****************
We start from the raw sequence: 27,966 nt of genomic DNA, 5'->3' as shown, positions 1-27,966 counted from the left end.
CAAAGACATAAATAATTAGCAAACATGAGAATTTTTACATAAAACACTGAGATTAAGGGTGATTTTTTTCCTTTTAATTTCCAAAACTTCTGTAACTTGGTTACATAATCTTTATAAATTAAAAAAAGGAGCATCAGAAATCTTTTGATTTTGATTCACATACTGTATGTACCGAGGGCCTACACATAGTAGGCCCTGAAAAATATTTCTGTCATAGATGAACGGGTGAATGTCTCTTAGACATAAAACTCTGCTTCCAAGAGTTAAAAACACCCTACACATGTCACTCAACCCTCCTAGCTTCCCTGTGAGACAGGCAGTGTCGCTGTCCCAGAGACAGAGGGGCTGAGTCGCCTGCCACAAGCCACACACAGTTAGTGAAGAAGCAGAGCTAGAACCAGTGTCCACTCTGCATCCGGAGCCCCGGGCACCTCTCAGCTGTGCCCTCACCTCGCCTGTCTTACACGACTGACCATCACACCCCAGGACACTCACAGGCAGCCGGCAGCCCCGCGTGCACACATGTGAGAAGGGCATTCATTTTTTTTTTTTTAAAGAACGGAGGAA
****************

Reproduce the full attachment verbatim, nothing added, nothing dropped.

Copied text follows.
We start from the raw sequence: 27,966 nt of genomic DNA, 5'->3' as shown, positions 1-27,966 counted from the left end.
CAAAGACATAAATAATTAGCAAACATGAGAATTTTTACATAAAACACTGAGATTAAGGGTGATTTTTTTCCTTTTAATTTCCAAAACTTCTGTAACTTGGTTACATAATCTTTATAAATTAAAAAAAGGAGCATCAGAAATCTTTTGATTTTGATTCACATACTGTATGTACCGAGGGCCTACACATAGTAGGCCCTGAAAAATATTTCTGTCATAGATGAACGGGTGAATGTCTCTTAGACATAAAACTCTGCTTCCAAGAGTTAAAAACACCCTACACATGTCACTCAACCCTCCTAGCTTCCCTGTGAGACAGGCAGTGTCGCTGTCCCAGAGACAGAGGGGCTGAGTCGCCTGCCACAAGCCACACACAGTTAGTGAAGAAGCAGAGCTAGAACCAGTGTCCACTCTGCATCCGGAGCCCCGGGCACCTCTCAGCTGTGCCCTCACCTCGCCTGTCTTACACGACTGACCATCACACCCCAGGACACTCACAGGCAGCCGGCAGCCCCGCGTGCACACATGTGAGAAGGGCATTCATTTTTTTTTTTTTAAAGAACGGAGGAA